At the heart of most machine tools the machine tool coolant pumps and high-pressure pumps used in machining processes in industry require precise pump speed and control. For machine tool systems, different workflows call for different coolant pressures and flows. Intelligent machine tool pumps will adjust themselves accordingly, running at exactly the duty point needed. There are now coolant pumps and monitoring systems for machine tools that offer energy savings using fewer pumps and with less heat, supporting the trend towards higher pressure coolant pumps.
There is also software that has been developed that will reverse the spindle on a machine tool if it detects a drop or spike in energy. How we need this in South Africa.
Why so many machining centers on display?
At the international press conference, I asked the question of why there were so few lathes or turning machines on display? Mr Tsuneyuki Ishii – Chairman of International Committee, JMTBA and President of Okamoto Machine Tool Works answered it simply: “Machining companies do not want to move a component from one machine to another machine to perform the different operations. They want the different operations all done on one machine. They want machines designed with the multi-tasking mindset.”
You can certainly credit Mazak with the ‘Done In One’ concept. The model of material starting off just as a bar or block when it starts machining, but when it finishes, you have a completed workpiece without tool change or even without an operator has been here for some time. It is the sophistication of 5-axis machining that is now the focus of machining companies.
As usual there was plenty of new equipment to see. Yamazaki Mazak, who had the largest booth at this year’s show, unveiled its FSW-460V, a processing machine for friction stir welding (FSW), in which materials softened by friction heat are stirred together to form a joint. Additionally the company launched a hybrid multi-tasking Integrex i-250H.
Okuma focused on proposing solutions for decarbonisation. The company defined its intelligent machine tools that combine high-precision machining with environmental friendliness as “Green-Smart Machine,” and all the exhibited machines, apart from the cylindrical grinder, were labelled with a special emblem to promote the company’s products. A world first on the stand was the 5-axis VMC Genos M560V.
DMG MORI presented its NTX500, a lathe-based multitasking machine launched in June of this year, for the first time in Japan at the company’s Tokyo Global Headquarters. Matsuura Machinery exhibited four new 5-axis machining centers, including two new models, as well as new NC equipment.
Yasda Precision Tools also exhibited four 5-axis machining centers, including its newly developed horizontal 5-axis YBM Vi50. JTEKT unveiled five new products, which included a cylindrical grinding machine G3 Series TypeL under the theme of ONE!JTEKT.
Toyo Advanced Technologies demonstrated a production line that uses a robot to connect TVG-20C-2S a vertical compound grinder for machining ID and end faces, and TGG-26-2W a gear grinder for machining tooth surfaces.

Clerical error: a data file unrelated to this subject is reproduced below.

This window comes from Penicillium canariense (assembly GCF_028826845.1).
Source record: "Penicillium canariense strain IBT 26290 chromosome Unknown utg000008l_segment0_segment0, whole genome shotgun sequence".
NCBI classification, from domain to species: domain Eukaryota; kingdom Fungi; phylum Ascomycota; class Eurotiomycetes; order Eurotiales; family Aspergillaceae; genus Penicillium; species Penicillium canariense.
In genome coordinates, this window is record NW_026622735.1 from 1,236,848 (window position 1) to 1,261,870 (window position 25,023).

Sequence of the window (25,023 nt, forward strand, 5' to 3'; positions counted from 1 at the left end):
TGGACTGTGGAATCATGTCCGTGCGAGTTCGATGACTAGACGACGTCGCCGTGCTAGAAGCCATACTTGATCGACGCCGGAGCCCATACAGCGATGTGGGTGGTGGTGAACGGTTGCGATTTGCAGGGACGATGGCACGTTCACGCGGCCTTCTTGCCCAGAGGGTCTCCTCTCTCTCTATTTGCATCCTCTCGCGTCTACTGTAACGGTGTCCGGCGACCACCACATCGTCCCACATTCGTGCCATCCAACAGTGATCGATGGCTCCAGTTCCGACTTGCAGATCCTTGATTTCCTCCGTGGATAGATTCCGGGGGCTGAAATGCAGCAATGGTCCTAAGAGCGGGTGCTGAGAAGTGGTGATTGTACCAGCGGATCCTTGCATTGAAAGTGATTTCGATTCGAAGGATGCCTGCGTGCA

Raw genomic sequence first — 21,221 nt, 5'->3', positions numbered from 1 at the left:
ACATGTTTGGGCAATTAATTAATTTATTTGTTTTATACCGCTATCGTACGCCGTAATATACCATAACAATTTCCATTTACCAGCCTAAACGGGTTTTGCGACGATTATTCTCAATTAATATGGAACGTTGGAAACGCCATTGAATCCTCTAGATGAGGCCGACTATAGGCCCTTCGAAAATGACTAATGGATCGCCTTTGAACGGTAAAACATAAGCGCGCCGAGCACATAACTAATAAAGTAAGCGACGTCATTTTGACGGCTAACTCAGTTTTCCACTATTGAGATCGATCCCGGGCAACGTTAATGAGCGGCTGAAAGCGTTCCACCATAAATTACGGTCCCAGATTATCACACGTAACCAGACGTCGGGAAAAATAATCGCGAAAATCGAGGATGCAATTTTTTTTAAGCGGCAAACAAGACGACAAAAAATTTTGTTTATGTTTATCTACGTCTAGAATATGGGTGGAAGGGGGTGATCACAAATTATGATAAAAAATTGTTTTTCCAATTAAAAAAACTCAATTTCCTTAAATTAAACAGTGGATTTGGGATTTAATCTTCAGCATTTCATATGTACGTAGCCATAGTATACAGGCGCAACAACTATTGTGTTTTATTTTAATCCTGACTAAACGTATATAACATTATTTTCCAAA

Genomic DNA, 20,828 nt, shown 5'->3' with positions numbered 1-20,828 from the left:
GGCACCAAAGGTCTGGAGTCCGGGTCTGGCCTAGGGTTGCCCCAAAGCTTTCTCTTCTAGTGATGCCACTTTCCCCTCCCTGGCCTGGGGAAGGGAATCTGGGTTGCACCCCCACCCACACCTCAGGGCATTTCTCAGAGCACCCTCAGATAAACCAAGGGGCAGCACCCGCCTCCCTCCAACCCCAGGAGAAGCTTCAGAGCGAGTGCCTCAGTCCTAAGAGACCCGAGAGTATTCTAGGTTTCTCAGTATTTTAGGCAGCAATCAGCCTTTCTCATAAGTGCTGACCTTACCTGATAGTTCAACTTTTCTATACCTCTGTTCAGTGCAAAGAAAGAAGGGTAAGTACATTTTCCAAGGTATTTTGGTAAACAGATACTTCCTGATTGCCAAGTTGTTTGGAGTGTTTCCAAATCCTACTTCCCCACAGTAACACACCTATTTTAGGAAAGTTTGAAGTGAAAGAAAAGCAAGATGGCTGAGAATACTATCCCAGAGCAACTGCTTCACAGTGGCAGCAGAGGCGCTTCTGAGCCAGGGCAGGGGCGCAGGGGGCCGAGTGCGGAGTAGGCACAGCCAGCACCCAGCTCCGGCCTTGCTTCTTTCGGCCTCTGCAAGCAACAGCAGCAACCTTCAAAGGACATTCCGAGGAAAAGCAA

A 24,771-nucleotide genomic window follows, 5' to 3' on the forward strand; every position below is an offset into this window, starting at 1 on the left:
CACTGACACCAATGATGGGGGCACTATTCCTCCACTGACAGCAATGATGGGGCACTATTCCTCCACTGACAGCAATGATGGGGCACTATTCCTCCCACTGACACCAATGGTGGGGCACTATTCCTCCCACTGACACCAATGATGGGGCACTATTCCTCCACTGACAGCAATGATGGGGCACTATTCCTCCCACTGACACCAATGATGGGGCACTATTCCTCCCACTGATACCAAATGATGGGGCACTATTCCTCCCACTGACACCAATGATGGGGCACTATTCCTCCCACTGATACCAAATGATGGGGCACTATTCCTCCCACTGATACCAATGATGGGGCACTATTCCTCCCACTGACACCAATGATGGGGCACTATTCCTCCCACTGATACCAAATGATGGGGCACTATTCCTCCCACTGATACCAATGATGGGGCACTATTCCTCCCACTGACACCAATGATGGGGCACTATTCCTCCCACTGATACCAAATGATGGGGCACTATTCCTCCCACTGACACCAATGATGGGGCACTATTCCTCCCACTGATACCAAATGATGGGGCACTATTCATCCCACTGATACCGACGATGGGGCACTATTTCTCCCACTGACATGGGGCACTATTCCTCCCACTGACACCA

Makino‘s new high accuracy wire EDM UPX600 caught the attention of many visitors with its design that uses many curves. According to the company the most remarkable feature of UPX600 is that it can achieve the same surface accuracy with water processing fluid as with oil processing fluid.
Amada has released new NC equipment to meet social and environmental issues. The newly introduced bending machines, EGB-1303ATCe and EGB-6013ARce, use the new NC system and they have also changed the drive system from a hydraulic hybrid to an electric servo motor.
Citizen Machinery exhibited its Miyano AN42SYY, a fixed headstock type CNC automatic lathe, equipped with an optional gantry loader for the first time in the company’s history. They also launched the Cincom L20XIIB5 sliding headstock type automatic CNC lathe. Both machines are FA (factory automation) friendly.
Nidec Machinetool and Nidec OKK, both under the group umbrella of Nidec, promoted the group companies’ comprehensive capabilities.
Kitamura Machinery introduced its new 5-axis VMC MedCenter, ideal for small complex parts and micro machining such as in the medical industry.
Enshu launched two new machines including the SV130 VMC with automatic loading and the SH350 HMC.
Matsuura Machinery launched two world first 5-axis vertical machining machines, the MX-330 PC10 and the MAM72-42VPC32.
Nakamura-Tome launched the SC-200 CNC lathe and Okomoto Machine Tool Works launched three new machines – a surface grinder PSG127CA-iQ, a grinding center UGM64GC and a vertical rotary grinder VRG6DX.
Takisawa launched three world firsts for the company. A TMX-4000 multitasking turning center, a TR-20W robot system and a parallel twin-spindle CNC lathe TT-2600.
Toyo Siki, Tsugami, Takeda, Takamaz, Star Micronics, SNK, Shimada, Shibaura, Seibu Electric, Sawaiti Engineering, Roku-Roku Sangyo, Nimura, Nomurads DS, Nachi, Muratec, Miroku, Mitsui High-Tec, Marposs, Kuraki, Karats Precision, Kashifuji, Heian Corporation, Horkos Group, Hakusankiko, Hamai, Fuji Electronics, Elenix, Eguro and Brother Industries, all JMTBA members, all had world first launches.
Nidec had one collaborative robot loading/offloading components from two different machines